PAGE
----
Hot water is achieved within 20 minutes of switching on water heater control by the rear door.

Sizeable adjustable skylights throughout provided additional light, giving an airy feel and help make the vehicle feel more spacious. All windows and skylights are fitted with fly screens, blackout blinds and curtains helping ensure a good night’s sleep.

Equipped with an efficient 2.2-litre, 130bhp diesel engine, six-speed gearbox and cruise control the Peugeot returns around 30mpg and covered over 550 miles on a single tank, which is pretty good going considering it’s 9ft 10inches tall and 7ft 7inches wide and is heavily laden with far too much luggage. 

That extra height and width over a normal vehicle requires careful manoeuvring. Driving close to the centre white line helps ensure that the sides don’t get scratched by hedges and overhanging branches - we haven’t travelled over 60mph for the duration of the test. There is a commanding driving position, on a par with small trucks and certainly much higher than your typical 4x4.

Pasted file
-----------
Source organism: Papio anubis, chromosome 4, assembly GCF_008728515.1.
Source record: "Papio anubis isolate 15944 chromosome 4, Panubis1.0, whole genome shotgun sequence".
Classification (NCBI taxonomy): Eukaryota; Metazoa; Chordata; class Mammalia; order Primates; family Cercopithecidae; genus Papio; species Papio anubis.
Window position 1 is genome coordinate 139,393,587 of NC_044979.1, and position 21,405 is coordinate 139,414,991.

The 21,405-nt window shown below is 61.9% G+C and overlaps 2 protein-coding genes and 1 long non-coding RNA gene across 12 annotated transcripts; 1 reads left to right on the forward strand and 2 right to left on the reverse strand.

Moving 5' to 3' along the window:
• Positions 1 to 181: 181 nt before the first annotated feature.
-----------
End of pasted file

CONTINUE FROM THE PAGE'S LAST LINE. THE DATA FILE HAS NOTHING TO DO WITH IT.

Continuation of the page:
When stationary, Harriett particularly likes to sit at the front and try her hand at steering and gear changes. A neat touch is the fact that the handbrake is at the right of the driver’s seat rather than in the centre as is usually the way. This frees up more space to create a clear walkway throughout making it quicker and easier to get to Harriett when she needs attention.